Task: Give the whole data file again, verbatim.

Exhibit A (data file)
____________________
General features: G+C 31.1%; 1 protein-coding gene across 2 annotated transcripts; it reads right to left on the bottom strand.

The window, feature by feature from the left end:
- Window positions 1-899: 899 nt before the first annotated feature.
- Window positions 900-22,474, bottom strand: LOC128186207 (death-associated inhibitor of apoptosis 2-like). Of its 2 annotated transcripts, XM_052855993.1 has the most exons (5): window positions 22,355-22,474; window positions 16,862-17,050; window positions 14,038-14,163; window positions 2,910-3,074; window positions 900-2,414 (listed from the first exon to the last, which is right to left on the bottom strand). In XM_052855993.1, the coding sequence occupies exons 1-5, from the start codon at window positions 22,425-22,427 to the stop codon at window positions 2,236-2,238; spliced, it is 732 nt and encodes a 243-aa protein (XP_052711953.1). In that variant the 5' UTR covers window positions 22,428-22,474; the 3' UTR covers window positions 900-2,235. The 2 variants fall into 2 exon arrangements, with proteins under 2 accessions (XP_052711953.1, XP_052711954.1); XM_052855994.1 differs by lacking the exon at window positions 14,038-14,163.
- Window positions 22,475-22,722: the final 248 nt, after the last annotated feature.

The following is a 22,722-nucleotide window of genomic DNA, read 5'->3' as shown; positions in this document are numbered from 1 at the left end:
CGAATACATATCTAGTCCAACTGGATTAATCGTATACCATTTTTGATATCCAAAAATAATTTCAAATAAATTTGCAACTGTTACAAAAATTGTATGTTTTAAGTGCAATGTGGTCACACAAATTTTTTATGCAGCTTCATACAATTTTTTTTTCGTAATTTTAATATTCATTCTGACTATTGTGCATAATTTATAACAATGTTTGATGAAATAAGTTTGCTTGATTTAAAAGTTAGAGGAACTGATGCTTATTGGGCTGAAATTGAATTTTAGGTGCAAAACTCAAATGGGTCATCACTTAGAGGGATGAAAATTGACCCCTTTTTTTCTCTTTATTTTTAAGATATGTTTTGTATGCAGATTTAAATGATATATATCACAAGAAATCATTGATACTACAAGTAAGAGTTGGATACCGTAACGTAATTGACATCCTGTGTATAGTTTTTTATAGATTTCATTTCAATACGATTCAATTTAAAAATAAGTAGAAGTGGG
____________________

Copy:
General features: G+C 31.1%; 1 protein-coding gene across 2 annotated transcripts; it reads right to left on the bottom strand.

The window, feature by feature from the left end:
- Window positions 1-899: 899 nt before the first annotated feature.
- Window positions 900-22,474, bottom strand: LOC128186207 (death-associated inhibitor of apoptosis 2-like). Of its 2 annotated transcripts, XM_052855993.1 has the most exons (5): window positions 22,355-22,474; window positions 16,862-17,050; window positions 14,038-14,163; window positions 2,910-3,074; window positions 900-2,414 (listed from the first exon to the last, which is right to left on the bottom strand). In XM_052855993.1, the coding sequence occupies exons 1-5, from the start codon at window positions 22,425-22,427 to the stop codon at window positions 2,236-2,238; spliced, it is 732 nt and encodes a 243-aa protein (XP_052711953.1). In that variant the 5' UTR covers window positions 22,428-22,474; the 3' UTR covers window positions 900-2,235. The 2 variants fall into 2 exon arrangements, with proteins under 2 accessions (XP_052711953.1, XP_052711954.1); XM_052855994.1 differs by lacking the exon at window positions 14,038-14,163.
- Window positions 22,475-22,722: the final 248 nt, after the last annotated feature.

The following is a 22,722-nucleotide window of genomic DNA, read 5'->3' as shown; positions in this document are numbered from 1 at the left end:
CGAATACATATCTAGTCCAACTGGATTAATCGTATACCATTTTTGATATCCAAAAATAATTTCAAATAAATTTGCAACTGTTACAAAAATTGTATGTTTTAAGTGCAATGTGGTCACACAAATTTTTTATGCAGCTTCATACAATTTTTTTTTCGTAATTTTAATATTCATTCTGACTATTGTGCATAATTTATAACAATGTTTGATGAAATAAGTTTGCTTGATTTAAAAGTTAGAGGAACTGATGCTTATTGGGCTGAAATTGAATTTTAGGTGCAAAACTCAAATGGGTCATCACTTAGAGGGATGAAAATTGACCCCTTTTTTTCTCTTTATTTTTAAGATATGTTTTGTATGCAGATTTAAATGATATATATCACAAGAAATCATTGATACTACAAGTAAGAGTTGGATACCGTAACGTAATTGACATCCTGTGTATAGTTTTTTATAGATTTCATTTCAATACGATTCAATTTAAAAATAAGTAGAAGTGGG